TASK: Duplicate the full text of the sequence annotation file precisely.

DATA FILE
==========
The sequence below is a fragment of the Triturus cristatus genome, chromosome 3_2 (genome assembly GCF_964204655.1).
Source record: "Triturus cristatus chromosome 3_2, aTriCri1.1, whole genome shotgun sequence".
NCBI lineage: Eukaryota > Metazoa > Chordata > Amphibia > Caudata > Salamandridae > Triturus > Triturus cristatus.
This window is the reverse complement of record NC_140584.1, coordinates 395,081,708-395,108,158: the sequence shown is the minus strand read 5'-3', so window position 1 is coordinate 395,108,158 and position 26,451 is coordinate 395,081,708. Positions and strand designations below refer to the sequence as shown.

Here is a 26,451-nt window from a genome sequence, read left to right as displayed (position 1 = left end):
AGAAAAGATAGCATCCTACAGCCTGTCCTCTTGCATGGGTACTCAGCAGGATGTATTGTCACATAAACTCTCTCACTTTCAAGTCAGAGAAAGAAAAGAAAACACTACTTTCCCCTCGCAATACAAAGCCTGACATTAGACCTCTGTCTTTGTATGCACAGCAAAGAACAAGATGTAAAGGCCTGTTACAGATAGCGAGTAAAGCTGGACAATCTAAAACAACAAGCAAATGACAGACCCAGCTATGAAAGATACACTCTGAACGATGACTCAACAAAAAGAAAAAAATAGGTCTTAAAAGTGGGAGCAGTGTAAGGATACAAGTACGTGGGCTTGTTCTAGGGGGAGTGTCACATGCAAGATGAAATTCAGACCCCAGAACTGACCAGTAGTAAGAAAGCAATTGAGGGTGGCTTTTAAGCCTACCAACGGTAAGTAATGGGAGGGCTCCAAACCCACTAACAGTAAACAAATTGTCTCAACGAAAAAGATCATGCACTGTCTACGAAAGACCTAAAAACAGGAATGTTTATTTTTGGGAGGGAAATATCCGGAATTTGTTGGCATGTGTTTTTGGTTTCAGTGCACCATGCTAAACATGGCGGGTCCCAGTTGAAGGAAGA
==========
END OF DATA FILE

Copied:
The sequence below is a fragment of the Triturus cristatus genome, chromosome 3_2 (genome assembly GCF_964204655.1).
Source record: "Triturus cristatus chromosome 3_2, aTriCri1.1, whole genome shotgun sequence".
NCBI lineage: Eukaryota > Metazoa > Chordata > Amphibia > Caudata > Salamandridae > Triturus > Triturus cristatus.
This window is the reverse complement of record NC_140584.1, coordinates 395,081,708-395,108,158: the sequence shown is the minus strand read 5'-3', so window position 1 is coordinate 395,108,158 and position 26,451 is coordinate 395,081,708. Positions and strand designations below refer to the sequence as shown.

Here is a 26,451-nt window from a genome sequence, read left to right as displayed (position 1 = left end):
AGAAAAGATAGCATCCTACAGCCTGTCCTCTTGCATGGGTACTCAGCAGGATGTATTGTCACATAAACTCTCTCACTTTCAAGTCAGAGAAAGAAAAGAAAACACTACTTTCCCCTCGCAATACAAAGCCTGACATTAGACCTCTGTCTTTGTATGCACAGCAAAGAACAAGATGTAAAGGCCTGTTACAGATAGCGAGTAAAGCTGGACAATCTAAAACAACAAGCAAATGACAGACCCAGCTATGAAAGATACACTCTGAACGATGACTCAACAAAAAGAAAAAAATAGGTCTTAAAAGTGGGAGCAGTGTAAGGATACAAGTACGTGGGCTTGTTCTAGGGGGAGTGTCACATGCAAGATGAAATTCAGACCCCAGAACTGACCAGTAGTAAGAAAGCAATTGAGGGTGGCTTTTAAGCCTACCAACGGTAAGTAATGGGAGGGCTCCAAACCCACTAACAGTAAACAAATTGTCTCAACGAAAAAGATCATGCACTGTCTACGAAAGACCTAAAAACAGGAATGTTTATTTTTGGGAGGGAAATATCCGGAATTTGTTGGCATGTGTTTTTGGTTTCAGTGCACCATGCTAAACATGGCGGGTCCCAGTTGAAGGAAGA